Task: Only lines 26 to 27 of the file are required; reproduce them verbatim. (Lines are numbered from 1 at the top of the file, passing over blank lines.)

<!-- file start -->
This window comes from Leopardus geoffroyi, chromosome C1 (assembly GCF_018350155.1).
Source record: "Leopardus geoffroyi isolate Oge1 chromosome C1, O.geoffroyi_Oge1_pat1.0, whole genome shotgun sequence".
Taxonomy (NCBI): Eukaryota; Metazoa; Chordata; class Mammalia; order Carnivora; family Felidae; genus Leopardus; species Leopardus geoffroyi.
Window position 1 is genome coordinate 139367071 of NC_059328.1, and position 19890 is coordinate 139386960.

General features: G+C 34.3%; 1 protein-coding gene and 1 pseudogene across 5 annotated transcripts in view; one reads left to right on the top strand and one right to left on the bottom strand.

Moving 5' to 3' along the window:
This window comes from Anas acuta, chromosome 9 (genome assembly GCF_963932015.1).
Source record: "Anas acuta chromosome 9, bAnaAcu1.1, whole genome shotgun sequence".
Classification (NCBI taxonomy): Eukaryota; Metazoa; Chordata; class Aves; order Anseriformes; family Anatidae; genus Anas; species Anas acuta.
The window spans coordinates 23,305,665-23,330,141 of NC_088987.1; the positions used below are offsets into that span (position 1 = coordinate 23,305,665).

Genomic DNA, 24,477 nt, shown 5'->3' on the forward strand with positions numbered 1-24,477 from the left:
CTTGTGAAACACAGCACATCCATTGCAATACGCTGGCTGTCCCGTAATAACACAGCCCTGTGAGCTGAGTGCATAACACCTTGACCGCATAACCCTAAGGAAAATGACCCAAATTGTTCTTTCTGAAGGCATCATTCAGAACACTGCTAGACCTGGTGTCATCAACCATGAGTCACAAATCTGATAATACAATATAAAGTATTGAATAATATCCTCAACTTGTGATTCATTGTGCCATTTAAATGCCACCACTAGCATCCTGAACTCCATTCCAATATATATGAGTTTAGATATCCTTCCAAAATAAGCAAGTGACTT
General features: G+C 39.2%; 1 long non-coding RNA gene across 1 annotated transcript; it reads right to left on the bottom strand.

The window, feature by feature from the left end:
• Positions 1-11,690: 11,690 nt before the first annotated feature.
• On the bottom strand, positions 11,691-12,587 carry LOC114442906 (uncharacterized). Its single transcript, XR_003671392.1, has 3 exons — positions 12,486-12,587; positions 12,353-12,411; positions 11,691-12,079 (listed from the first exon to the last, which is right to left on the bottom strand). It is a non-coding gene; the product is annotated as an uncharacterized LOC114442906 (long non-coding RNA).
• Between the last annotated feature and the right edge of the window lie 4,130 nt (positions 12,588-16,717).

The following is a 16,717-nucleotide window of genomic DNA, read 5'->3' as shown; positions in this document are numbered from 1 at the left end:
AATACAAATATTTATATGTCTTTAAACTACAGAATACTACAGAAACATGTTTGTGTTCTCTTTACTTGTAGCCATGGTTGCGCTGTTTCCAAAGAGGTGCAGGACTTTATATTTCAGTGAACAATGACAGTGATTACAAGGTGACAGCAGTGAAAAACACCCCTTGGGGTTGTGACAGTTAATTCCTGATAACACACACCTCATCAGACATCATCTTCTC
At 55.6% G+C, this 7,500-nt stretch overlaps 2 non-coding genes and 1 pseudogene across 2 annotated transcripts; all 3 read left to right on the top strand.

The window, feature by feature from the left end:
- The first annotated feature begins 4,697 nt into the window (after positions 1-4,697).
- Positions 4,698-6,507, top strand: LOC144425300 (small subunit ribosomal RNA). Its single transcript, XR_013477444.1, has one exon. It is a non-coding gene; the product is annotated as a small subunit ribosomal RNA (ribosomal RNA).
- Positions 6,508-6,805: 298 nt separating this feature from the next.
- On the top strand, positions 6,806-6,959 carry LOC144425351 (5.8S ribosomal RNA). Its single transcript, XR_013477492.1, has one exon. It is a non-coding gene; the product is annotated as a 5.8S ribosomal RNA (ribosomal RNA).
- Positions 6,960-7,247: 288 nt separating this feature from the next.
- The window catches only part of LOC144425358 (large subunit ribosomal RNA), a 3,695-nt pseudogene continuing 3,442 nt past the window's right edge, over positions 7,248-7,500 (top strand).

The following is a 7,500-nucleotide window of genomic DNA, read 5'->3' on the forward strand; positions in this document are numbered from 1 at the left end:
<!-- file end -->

- Positions 6,960-7,247: 288 nt separating this feature from the next.
- The window catches only part of LOC144425358 (large subunit ribosomal RNA), a 3,695-nt pseudogene continuing 3,442 nt past the window's right edge, over positions 7,248-7,500 (top strand).